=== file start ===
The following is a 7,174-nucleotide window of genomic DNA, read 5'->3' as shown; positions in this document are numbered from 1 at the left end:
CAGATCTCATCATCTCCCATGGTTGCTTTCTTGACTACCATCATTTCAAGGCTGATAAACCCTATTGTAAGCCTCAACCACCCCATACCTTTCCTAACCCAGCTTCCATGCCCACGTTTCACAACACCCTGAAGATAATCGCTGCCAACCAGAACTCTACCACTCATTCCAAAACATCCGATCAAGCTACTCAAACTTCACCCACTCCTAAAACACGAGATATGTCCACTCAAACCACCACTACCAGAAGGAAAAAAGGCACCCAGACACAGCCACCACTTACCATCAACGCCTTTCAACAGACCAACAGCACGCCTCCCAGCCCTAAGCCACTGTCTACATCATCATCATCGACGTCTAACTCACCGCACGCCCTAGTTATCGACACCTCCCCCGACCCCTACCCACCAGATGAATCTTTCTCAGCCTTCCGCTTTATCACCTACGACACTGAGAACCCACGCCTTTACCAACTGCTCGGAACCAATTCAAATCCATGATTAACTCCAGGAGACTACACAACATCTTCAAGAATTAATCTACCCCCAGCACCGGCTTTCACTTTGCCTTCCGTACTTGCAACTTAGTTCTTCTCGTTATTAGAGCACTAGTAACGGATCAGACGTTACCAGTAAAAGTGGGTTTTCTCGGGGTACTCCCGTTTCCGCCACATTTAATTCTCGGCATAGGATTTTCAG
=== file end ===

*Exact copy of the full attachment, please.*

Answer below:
The following is a 7,174-nucleotide window of genomic DNA, read 5'->3' as shown; positions in this document are numbered from 1 at the left end:
CAGATCTCATCATCTCCCATGGTTGCTTTCTTGACTACCATCATTTCAAGGCTGATAAACCCTATTGTAAGCCTCAACCACCCCATACCTTTCCTAACCCAGCTTCCATGCCCACGTTTCACAACACCCTGAAGATAATCGCTGCCAACCAGAACTCTACCACTCATTCCAAAACATCCGATCAAGCTACTCAAACTTCACCCACTCCTAAAACACGAGATATGTCCACTCAAACCACCACTACCAGAAGGAAAAAAGGCACCCAGACACAGCCACCACTTACCATCAACGCCTTTCAACAGACCAACAGCACGCCTCCCAGCCCTAAGCCACTGTCTACATCATCATCATCGACGTCTAACTCACCGCACGCCCTAGTTATCGACACCTCCCCCGACCCCTACCCACCAGATGAATCTTTCTCAGCCTTCCGCTTTATCACCTACGACACTGAGAACCCACGCCTTTACCAACTGCTCGGAACCAATTCAAATCCATGATTAACTCCAGGAGACTACACAACATCTTCAAGAATTAATCTACCCCCAGCACCGGCTTTCACTTTGCCTTCCGTACTTGCAACTTAGTTCTTCTCGTTATTAGAGCACTAGTAACGGATCAGACGTTACCAGTAAAAGTGGGTTTTCTCGGGGTACTCCCGTTTCCGCCACATTTAATTCTCGGCATAGGATTTTCAG